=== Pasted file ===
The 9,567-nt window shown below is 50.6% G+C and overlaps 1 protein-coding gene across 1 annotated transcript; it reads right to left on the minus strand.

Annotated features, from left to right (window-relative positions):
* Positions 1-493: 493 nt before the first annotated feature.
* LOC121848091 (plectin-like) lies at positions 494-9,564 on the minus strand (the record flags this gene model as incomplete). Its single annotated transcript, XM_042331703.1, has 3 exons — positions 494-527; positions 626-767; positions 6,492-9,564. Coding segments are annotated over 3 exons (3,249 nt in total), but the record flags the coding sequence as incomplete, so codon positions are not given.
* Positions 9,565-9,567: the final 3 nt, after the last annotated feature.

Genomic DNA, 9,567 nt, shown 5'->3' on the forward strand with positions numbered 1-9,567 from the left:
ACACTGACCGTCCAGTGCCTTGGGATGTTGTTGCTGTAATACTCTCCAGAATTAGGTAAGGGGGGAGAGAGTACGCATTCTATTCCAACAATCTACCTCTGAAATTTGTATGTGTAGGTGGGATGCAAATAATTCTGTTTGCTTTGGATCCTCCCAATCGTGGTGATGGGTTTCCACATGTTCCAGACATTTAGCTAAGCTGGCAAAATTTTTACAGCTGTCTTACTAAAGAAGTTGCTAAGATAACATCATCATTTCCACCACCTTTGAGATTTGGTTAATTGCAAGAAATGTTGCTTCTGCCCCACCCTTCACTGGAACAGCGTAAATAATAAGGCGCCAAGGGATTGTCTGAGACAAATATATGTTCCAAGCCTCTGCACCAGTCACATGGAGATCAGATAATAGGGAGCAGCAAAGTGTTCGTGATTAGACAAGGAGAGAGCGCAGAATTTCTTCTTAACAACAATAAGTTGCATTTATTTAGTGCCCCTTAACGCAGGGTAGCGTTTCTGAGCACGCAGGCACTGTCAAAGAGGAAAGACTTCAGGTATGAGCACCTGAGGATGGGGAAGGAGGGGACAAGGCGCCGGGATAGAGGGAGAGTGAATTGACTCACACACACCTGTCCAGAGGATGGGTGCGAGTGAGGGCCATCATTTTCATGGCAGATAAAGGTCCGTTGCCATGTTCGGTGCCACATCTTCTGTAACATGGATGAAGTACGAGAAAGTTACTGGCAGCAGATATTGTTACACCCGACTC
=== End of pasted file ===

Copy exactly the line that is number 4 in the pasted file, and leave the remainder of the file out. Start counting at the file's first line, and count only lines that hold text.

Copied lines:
* LOC121848091 (plectin-like) lies at positions 494-9,564 on the minus strand (the record flags this gene model as incomplete). Its single annotated transcript, XM_042331703.1, has 3 exons — positions 494-527; positions 626-767; positions 6,492-9,564. Coding segments are annotated over 3 exons (3,249 nt in total), but the record flags the coding sequence as incomplete, so codon positions are not given.